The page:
Thursday, July 2, 2009

Scaling Cerro Arenales with el perro de la montaña

My second day in Mendoza, perhaps fuelled on by the wine consumption on the previous day, I signed up for a hike in the Andes, specifically, the 3,500m summit of Cerro Arenales, only being about as high as I´ve ever been in my life, should be a piece of cake!

Some of the mountains in this area are over 6,000m - it´s the highest part of the Andes, and contains Aconcagua, which at about 6,900m is the highest mountain in the world outside the Himalayas. We couldn´t see it from here, but we did see some of the other mountains in the area which are almost as high. It was pretty amazing to think that I was more than a kilometre higher than Kosciuszko. Mendoza itself is only around 700m above sea level, so the mountains in this part of the world look pretty impressive.

Our hike started at a refugio sitting well above the snow line. Already I could see that this was going to be a challenging and cold day. We were led by Luciano, and the dog, Fideo, who we referred to as el perro de la montaña (the dog of the mountain). Fideo found the whole exercise so easy, racing up ahead, and scaling vertical cliffs (even more confidently than Charlie the Wonderdog) while Luciano guided us tentatively crossing frozen creeks and snowy paths. It was cold and windy, and for the first part of the morning we were climbing through thick cloud.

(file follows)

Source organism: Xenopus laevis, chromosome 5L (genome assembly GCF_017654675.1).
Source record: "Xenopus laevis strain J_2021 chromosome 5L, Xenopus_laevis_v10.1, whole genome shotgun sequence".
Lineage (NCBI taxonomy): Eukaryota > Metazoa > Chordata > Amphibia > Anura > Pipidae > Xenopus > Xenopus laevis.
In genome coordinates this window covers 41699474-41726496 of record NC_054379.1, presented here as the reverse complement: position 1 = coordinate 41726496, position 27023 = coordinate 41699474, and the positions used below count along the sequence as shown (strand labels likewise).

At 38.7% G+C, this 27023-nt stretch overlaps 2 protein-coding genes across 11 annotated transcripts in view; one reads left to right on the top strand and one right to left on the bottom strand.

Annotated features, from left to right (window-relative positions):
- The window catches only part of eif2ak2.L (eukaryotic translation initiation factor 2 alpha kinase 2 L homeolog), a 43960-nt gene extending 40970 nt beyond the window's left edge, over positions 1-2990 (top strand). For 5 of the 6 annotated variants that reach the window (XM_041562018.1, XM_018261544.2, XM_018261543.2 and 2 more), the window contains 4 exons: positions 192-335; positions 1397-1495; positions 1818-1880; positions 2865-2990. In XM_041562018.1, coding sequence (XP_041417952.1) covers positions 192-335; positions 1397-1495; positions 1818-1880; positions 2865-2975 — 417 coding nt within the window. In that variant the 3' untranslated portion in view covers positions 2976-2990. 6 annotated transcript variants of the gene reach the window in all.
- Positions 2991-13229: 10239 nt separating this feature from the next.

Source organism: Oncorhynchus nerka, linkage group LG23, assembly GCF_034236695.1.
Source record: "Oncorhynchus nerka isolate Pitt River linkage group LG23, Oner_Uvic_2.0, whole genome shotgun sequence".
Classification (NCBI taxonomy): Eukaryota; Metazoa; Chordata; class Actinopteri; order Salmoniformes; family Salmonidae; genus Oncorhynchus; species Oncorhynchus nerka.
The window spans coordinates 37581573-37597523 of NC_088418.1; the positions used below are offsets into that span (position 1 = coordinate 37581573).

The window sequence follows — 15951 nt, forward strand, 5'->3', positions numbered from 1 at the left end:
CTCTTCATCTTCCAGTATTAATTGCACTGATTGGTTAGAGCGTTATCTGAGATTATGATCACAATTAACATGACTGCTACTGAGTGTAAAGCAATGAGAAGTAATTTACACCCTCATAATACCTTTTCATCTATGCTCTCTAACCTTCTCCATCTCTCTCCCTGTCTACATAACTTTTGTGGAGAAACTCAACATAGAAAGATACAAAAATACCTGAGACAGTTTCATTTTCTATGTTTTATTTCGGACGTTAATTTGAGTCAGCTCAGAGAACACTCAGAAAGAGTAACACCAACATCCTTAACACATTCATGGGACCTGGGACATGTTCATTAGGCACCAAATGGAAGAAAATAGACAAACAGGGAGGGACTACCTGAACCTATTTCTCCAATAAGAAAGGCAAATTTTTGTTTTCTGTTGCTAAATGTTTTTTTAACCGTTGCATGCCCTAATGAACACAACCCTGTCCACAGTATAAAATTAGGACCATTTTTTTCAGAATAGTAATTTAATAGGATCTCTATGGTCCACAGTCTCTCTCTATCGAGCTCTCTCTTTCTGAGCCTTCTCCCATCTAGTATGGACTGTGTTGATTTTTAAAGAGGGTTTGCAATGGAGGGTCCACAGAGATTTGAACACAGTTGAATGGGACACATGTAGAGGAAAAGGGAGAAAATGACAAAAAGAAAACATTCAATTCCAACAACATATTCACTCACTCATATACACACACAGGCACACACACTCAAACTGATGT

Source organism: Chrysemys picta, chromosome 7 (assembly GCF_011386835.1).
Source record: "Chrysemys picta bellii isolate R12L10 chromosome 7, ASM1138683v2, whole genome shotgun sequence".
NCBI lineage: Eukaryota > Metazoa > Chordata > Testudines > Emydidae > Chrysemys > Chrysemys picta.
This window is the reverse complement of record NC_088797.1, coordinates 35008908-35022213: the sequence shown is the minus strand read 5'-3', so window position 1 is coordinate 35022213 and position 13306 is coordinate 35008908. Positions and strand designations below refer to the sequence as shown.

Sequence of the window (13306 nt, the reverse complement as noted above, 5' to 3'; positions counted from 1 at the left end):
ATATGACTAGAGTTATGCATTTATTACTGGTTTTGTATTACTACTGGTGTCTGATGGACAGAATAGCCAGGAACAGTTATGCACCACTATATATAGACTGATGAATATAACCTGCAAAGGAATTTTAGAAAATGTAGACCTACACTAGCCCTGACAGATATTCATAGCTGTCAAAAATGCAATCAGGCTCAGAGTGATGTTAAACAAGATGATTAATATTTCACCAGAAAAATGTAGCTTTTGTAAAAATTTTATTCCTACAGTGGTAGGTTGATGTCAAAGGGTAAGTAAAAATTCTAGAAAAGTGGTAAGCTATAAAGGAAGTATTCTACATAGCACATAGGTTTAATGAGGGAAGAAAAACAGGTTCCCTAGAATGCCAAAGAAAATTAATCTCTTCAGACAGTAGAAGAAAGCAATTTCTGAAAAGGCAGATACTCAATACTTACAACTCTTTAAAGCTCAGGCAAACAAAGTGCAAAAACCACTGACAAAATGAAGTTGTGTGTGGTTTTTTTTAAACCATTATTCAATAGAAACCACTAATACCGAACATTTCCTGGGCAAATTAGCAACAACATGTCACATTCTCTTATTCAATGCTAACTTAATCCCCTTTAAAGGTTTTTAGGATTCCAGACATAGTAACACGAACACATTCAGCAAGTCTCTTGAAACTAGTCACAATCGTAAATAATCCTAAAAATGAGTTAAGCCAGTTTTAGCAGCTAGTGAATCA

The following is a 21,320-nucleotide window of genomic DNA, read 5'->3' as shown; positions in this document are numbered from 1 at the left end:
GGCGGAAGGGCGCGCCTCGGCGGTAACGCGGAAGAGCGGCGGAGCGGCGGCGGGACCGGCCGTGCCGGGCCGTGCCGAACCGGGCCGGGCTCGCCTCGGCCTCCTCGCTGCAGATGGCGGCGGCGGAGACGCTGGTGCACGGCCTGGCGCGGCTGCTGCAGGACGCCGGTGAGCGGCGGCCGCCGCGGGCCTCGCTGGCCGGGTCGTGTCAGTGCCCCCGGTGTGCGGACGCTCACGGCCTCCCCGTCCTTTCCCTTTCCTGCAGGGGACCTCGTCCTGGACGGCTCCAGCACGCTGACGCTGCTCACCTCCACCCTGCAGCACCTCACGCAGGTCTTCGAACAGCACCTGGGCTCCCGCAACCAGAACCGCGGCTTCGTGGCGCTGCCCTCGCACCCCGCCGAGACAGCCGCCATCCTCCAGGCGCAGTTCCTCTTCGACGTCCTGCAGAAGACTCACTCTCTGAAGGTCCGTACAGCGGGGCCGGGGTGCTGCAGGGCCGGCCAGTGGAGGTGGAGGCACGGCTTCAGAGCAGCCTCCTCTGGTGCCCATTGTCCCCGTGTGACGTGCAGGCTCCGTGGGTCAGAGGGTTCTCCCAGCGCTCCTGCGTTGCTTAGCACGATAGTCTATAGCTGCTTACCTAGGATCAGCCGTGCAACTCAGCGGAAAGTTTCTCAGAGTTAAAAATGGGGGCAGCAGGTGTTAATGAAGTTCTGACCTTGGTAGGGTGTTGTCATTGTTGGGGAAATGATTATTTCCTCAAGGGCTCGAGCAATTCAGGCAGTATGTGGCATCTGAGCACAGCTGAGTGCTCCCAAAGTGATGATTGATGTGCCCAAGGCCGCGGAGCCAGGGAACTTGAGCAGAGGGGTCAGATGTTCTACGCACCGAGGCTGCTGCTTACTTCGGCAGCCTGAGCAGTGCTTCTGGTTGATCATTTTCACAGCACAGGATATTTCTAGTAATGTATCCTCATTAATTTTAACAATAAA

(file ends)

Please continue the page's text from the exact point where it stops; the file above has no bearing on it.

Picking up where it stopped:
We came out above the cloud, and as we edged closer to the summit, we could see the spectacular view over the Cordon del Plata. The final ascent took a while, though the last 100m went in a moment, we were largely being blown up the mountain, and spent only moments at the summit to take photos, before we were almost blown off the top. It was cold and windy, and I didn´t fancy the express trip back to Mendoza. The view however was spectacular, and it´s a great sense of achievement arriving at the summit of a mountain.

Just below the summit we stopped for lunch - hot tea, sandwiches and alfajores, one of the great inventions known to Argentina. Similar to a wagon wheel, but much better. It was then time for the descent past a frozen waterfall through the fresh snow. The clouds had cleared and the view going down was great as well. All in all a great, but tiring day. I was ready for a Malbec or two back at Mendoza. I could really get used to this!

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